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Abbreviation for Cyan, Magenta, Yellow, and Key. This is a subtractive color model used in color printing and color film. This model is based on mixing pigments of the included colors in order to make all other colors. Cyan is a blue-green; Magenta is a combination of equal levels of red and blue. The “Key” refers to a degree of black achieved by mixing the other three colors.

CMYK works through light absorption. The colors that you see are from the part of light that is not absorbed. In CMYK magenta plus yellow produces red; magenta plus cyan makes blue; cyan plus yellow generates green; and the combination of all three forms black.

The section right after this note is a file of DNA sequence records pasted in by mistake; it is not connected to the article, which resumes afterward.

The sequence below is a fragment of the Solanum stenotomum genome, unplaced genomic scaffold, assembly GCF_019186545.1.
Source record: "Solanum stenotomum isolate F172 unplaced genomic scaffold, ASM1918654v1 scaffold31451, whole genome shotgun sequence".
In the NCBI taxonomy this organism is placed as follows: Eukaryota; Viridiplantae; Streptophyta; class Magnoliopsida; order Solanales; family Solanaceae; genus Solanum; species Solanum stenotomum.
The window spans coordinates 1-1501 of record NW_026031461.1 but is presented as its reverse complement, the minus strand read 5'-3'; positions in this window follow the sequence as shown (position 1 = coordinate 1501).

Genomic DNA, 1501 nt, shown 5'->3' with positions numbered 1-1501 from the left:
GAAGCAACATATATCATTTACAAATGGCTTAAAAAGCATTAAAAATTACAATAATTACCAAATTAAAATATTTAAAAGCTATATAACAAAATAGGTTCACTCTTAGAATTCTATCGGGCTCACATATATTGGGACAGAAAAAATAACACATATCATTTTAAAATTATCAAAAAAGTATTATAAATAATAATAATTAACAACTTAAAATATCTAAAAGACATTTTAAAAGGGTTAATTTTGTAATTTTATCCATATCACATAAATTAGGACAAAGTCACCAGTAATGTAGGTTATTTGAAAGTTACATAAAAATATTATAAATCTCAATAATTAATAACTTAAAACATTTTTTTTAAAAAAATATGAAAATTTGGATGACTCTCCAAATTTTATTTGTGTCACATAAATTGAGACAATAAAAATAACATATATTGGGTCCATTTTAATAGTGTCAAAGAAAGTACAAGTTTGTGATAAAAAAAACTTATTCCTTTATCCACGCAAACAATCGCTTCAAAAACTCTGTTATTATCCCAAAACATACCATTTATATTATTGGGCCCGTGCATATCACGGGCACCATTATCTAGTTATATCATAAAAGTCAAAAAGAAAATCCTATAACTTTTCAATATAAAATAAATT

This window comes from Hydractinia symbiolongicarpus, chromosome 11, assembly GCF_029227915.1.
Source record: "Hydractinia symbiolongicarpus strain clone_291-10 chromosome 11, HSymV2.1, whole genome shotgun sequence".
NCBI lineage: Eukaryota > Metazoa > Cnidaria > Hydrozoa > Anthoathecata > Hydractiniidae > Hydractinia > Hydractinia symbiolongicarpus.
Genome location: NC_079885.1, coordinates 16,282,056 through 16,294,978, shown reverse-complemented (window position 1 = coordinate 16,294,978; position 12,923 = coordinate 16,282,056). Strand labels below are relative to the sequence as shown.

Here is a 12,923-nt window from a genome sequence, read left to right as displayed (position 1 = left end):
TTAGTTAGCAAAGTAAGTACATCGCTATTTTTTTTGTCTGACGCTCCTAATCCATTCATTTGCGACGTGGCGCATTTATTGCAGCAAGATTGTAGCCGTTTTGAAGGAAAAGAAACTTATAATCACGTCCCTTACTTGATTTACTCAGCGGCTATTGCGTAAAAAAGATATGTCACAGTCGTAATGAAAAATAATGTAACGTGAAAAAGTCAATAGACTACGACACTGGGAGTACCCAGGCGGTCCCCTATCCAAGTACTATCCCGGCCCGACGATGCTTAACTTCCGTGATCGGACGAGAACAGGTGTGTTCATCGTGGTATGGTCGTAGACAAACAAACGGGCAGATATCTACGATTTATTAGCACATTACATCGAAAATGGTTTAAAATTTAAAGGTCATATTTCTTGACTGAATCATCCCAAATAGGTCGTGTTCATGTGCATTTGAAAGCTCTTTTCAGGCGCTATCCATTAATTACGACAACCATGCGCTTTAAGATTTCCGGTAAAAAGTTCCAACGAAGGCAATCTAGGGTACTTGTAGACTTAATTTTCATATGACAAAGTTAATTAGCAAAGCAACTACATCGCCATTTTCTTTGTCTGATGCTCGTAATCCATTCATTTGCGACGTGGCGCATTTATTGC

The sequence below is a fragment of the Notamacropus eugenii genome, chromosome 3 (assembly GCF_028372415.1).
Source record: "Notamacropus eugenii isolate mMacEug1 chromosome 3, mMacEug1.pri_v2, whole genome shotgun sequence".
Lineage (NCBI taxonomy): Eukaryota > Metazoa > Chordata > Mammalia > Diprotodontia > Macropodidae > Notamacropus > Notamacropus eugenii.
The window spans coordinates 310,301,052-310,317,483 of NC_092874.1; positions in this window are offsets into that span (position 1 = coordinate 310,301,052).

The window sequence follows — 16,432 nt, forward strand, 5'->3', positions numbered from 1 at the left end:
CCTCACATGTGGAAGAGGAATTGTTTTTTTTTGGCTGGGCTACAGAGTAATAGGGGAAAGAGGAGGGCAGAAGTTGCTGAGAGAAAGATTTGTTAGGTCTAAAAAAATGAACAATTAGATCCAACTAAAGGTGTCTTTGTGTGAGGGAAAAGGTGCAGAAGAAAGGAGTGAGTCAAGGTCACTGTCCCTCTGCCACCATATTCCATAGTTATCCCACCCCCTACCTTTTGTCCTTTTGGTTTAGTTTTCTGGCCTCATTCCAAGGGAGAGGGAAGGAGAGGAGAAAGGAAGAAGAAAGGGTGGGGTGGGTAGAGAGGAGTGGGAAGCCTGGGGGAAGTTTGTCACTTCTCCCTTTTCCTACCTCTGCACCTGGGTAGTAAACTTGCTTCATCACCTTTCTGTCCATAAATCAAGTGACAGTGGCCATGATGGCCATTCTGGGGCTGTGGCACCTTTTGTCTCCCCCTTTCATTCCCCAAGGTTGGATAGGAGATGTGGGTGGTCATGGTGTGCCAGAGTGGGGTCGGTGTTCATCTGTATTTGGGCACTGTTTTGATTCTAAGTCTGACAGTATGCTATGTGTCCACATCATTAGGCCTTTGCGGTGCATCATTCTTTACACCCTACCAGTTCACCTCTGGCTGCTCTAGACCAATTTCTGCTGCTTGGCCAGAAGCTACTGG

In color film processing, cyan, magenta and yellow dyes are applied to film stock – frequently each on a separate layer – in the correct proportions to produce the original colors (or at least an analogy to those colors). CMYK differs from RGB, which is an additive method of creating colors by utilizing red, green, and blue light combined in various ratios. RGB is the model employed by cathode ray tubes for video.

By the way, because the “black” generated by mixing the subtractive hues is not as dense as that of a genuine black ink (one that absorbs throughout the visible spectrum), four-color printing uses black ink in addition to the subtractive primaries yellow, magenta and cyan.

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